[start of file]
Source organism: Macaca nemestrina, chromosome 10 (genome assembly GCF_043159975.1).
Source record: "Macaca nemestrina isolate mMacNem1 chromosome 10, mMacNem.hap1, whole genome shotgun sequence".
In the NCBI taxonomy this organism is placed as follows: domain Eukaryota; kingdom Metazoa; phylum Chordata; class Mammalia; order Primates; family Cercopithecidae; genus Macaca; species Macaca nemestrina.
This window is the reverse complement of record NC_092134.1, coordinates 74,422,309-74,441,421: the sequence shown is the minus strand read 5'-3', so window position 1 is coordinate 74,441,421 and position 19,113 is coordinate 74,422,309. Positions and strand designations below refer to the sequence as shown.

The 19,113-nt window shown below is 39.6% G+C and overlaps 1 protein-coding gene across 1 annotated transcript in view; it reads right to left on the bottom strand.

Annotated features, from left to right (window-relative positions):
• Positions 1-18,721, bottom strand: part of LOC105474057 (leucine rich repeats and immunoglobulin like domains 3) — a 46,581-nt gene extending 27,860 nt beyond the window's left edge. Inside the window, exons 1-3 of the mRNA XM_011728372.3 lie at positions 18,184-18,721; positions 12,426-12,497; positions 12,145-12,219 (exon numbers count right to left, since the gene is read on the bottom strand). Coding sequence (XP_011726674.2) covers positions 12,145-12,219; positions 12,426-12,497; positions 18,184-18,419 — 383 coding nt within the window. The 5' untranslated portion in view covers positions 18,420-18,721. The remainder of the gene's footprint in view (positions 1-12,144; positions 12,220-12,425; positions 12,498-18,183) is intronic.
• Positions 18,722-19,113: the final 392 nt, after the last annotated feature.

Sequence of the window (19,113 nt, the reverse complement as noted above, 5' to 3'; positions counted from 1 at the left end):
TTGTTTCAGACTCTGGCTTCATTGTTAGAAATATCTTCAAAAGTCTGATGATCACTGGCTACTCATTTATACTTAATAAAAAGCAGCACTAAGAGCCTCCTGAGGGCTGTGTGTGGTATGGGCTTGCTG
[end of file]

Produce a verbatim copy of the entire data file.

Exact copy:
Source organism: Macaca nemestrina, chromosome 10 (genome assembly GCF_043159975.1).
Source record: "Macaca nemestrina isolate mMacNem1 chromosome 10, mMacNem.hap1, whole genome shotgun sequence".
In the NCBI taxonomy this organism is placed as follows: domain Eukaryota; kingdom Metazoa; phylum Chordata; class Mammalia; order Primates; family Cercopithecidae; genus Macaca; species Macaca nemestrina.
This window is the reverse complement of record NC_092134.1, coordinates 74,422,309-74,441,421: the sequence shown is the minus strand read 5'-3', so window position 1 is coordinate 74,441,421 and position 19,113 is coordinate 74,422,309. Positions and strand designations below refer to the sequence as shown.

The 19,113-nt window shown below is 39.6% G+C and overlaps 1 protein-coding gene across 1 annotated transcript in view; it reads right to left on the bottom strand.

Annotated features, from left to right (window-relative positions):
• Positions 1-18,721, bottom strand: part of LOC105474057 (leucine rich repeats and immunoglobulin like domains 3) — a 46,581-nt gene extending 27,860 nt beyond the window's left edge. Inside the window, exons 1-3 of the mRNA XM_011728372.3 lie at positions 18,184-18,721; positions 12,426-12,497; positions 12,145-12,219 (exon numbers count right to left, since the gene is read on the bottom strand). Coding sequence (XP_011726674.2) covers positions 12,145-12,219; positions 12,426-12,497; positions 18,184-18,419 — 383 coding nt within the window. The 5' untranslated portion in view covers positions 18,420-18,721. The remainder of the gene's footprint in view (positions 1-12,144; positions 12,220-12,425; positions 12,498-18,183) is intronic.
• Positions 18,722-19,113: the final 392 nt, after the last annotated feature.

Sequence of the window (19,113 nt, the reverse complement as noted above, 5' to 3'; positions counted from 1 at the left end):
TTGTTTCAGACTCTGGCTTCATTGTTAGAAATATCTTCAAAAGTCTGATGATCACTGGCTACTCATTTATACTTAATAAAAAGCAGCACTAAGAGCCTCCTGAGGGCTGTGTGTGGTATGGGCTTGCTG